Substitution and Omission: One / Ones - Английский язык с Марией Батхан.

Substitution and Omission: One / Ones

Substitution and Omission: One / Ones

We use one as a substitute for a singular countable noun and ones for a plural noun when we don’t want to be overly repetitive and when it is clear from the context what we are talking about:


-  Do you need a pen? - Don’t worry, I’ve got one.

My boots are quite old, I guess it’s time I bought new ones.


We can’t use one / ones:


1) instead of an uncountable noun:


Tell me if there’s no bread, I’ll buy some on my way back.

I thought she would buy pineapple juice, but she got orange.


2) without defining precisely which group of things we are talking about. In this case, we use some:


- I need new earrings. - Okay, let’s buy the ones with pears / the gold ones.

- I need new earrings. - Okay, let’s buy some. (not Okay, let’s buy ones)

3) after nouns used as adjectives:

I thought I only needed a birth certificate, but they said that I also needed a criminal record certificate. (not … a criminal record one)

Instead of using one / ones after possessive determiners (my, your, her, etc.) we prefer mine, yours, hers, etc. However, a possessive determiner + one / ones is often heard in informal speech:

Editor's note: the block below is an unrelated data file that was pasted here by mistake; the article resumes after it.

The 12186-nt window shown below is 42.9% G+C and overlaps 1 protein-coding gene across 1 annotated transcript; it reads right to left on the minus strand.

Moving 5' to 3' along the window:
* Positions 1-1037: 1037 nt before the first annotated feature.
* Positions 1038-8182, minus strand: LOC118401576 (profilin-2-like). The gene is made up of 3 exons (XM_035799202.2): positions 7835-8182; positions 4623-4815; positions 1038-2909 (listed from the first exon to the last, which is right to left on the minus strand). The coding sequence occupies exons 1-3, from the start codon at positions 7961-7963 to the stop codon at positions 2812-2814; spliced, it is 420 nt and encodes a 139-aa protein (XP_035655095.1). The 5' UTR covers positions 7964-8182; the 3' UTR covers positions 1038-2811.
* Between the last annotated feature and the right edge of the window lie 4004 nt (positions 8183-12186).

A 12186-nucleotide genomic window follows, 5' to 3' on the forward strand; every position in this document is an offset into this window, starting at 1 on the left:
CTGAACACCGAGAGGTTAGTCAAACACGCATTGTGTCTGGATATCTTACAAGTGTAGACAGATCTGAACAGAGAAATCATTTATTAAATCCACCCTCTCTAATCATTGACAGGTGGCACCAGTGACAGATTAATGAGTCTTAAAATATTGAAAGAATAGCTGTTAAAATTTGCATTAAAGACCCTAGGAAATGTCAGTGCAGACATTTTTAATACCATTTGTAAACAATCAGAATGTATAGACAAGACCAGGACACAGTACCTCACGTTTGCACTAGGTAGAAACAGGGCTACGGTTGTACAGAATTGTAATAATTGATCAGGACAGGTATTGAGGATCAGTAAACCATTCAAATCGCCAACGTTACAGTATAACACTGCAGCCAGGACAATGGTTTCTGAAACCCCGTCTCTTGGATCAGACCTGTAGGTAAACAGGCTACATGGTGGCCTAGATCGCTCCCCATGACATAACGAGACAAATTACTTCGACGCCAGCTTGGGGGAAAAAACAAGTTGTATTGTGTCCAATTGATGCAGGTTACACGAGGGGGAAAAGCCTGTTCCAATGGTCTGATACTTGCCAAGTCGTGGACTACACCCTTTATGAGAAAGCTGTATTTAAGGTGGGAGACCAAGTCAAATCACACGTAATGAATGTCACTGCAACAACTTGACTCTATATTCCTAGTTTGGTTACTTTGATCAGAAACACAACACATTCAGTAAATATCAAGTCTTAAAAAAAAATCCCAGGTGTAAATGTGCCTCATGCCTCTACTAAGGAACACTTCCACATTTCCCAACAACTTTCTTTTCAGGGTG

I wish I had a family like yours.

Ones is more likely to be used in comparative sentences to refer to groups of people:

Older pupils seem to be more diligent than the younger ones.

NB! We can also use ones to refer to people in the little ones, (my, your, etc.) loved ones, the lucky ones.

-  Where are the little ones? - They’re already sleeping.


When can we leave out one / ones?


1) after “which”:


When you buy sweet stuff, pay attention to which (ones) contain glucose syrup.


2) after superlatives:


Look at this tree! It’s the biggest (one) I’ve ever seen.


3) after “this”, “that”, “these” and “those”:


Help yourself to cupcakes. These (ones) are with vanilla cream and those (ones) are with chocolate chips.


4) after “either”, “neither”, “another”, “each”, “the first / second / last, etc.:


He showed me his books and said I could take either (one). (or … either of them)

-  Which of these laptops is better? - I’d opt for the second (one).


When can’t we omit one / ones?


1) after “the”, “the only”, “the main” and “every”:


We have many different subjects at university but I only like the ones that are in English.


2) after adjectives:


The wardrobe was too big for my room so I had to buy a small one.


NB! We can often leave out one / ones in answers after adjectives denoting colour:


-  Have you decided which curtains to buy? - Yes, I’ll buy the white (ones).